It is baby loss awareness week. This is a letter written by Cherry to her daughter a month after she lost her at 24 weeks pregnant. It is sad, and may be triggering, but gives us a tiny insight into what losing a baby is like, and that is I think important for us to understand in some small way.
My dearest Baby Angela Zae,
A month ago today, I received the most devastating words I have ever heard in my entire existence – “I’m sorry, there’s no heartbeat.”
I was speechless, my body’s shaking, and tears run down my cheeks as my OB explained what needs to be done to remove you from my body. I was in denial. I feel like it was just a bad dream. I didn’t even know how I was able to go home after that doctor’s appointment.
On my way home, I couldn’t stop crying. I have a lot of why’s and I was questioning God why this happened. When I finally got home, I wept, even more, when your siblings asked what took my doctor’s appointment so long. I cried my heart out, but it seems like my tears were not enough. Your papa was doing his best to calm me down, but I just couldn’t stop crying. While I was grieving your loss, a part of me was worried sick thinking about where we will get the funds that instant for the hospital and funeral bills. But God was still good, He took care of our financial needs.
When I was finally back to my senses. The first thing I did was to get your sisters’ old receiving blanket and crocheted a beanie and a blanket for you to wear. I felt terrible that I wasn’t even able to buy you any clothes yet. I didn’t want you to feel cold as if you will feel anything once you’re out of my body. I wanted you to feel how much we love you in any possible way I could.
As soon as I was done preparing your stuff and our hospital bag, I called my OB to let her know that your Papa and I decided to go with cesarean delivery instead of trying to get you out the normal way. We’re worried that you might break into pieces because you’re still too small and your body is still soft as the doctor explained, plus a normal delivery would also be too risky for me.
We have also decided for me to undergo bilateral tubal ligation. After what happened to you, I don’t think I will ever be emotionally capable of carrying another child. Your loss has been traumatic for me. Until now I still ask myself every night what I could have done wrong. Even though my OB already explained that your case was a congenital anomaly and that there were many factors involved in why you didn’t develop properly, I still thought that maybe, just maybe, I could have done something to prevent it. I couldn’t sleep the whole night thing about you.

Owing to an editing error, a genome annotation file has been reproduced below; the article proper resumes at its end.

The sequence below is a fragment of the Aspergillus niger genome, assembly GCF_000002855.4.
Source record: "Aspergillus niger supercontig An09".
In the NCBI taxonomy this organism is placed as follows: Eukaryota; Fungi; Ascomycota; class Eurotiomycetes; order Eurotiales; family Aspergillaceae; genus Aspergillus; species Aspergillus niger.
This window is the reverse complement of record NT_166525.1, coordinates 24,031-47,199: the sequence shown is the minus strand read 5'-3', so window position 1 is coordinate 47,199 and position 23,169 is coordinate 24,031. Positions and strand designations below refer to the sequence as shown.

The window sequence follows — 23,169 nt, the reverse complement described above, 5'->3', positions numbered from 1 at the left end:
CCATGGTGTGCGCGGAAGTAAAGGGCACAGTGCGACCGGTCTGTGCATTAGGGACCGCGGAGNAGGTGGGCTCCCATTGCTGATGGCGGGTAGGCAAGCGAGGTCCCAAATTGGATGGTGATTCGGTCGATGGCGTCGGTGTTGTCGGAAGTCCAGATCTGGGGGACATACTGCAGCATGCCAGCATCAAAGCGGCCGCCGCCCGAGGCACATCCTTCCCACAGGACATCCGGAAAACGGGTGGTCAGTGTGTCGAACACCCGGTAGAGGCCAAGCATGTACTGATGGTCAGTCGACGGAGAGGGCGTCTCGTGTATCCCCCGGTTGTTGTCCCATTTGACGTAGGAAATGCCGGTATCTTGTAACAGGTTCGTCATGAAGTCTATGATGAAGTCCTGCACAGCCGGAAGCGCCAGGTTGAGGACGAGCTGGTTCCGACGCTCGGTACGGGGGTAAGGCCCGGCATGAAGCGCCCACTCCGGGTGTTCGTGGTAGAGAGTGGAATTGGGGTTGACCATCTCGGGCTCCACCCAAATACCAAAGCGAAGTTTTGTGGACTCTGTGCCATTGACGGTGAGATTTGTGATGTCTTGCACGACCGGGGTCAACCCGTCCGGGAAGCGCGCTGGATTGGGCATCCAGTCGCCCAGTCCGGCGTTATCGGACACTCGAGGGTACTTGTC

The next morning, I tried my best not to break down. I didn’t want your siblings to see me hurting, I know they feel sad too. I did everything to look strong for our family, but deep inside, my heart is broken into million pieces.
We were scheduled to go to the hospital at 4 pm that day. While waiting, I kept myself busy looking for funeral homes and cemeteries for your final resting place. Never in my life have I imagined myself planning for a funeral before giving birth. And then I texted my OB and told her I wanted to be awake during the operation. I requested for them not to make me fall asleep so that I could see you for the first and last time.
It’s been the longest day of my life, taking care of a lot of things and at the same time making sure your siblings will be okay while your papa and I are in the hospital. I didn’t know what I should do first, one minute I was crying, and another minute I was contacting people for help for your funeral. Your papa is also doing a handful. He had to do grocery shopping so that your siblings will have everything they need while we were away. He also did some last-minute computer fixing and trained your brothers on how to attend zoom meetings for their online school.
When we were finally at the hospital, everything started to sink in. To say I was scared was an understatement. I gave birth to all four of your siblings via Normal Spontaneous Delivery and it was the first time I underwent a major operation. I fear that something bad might happen to me. It was another night of crying and praying.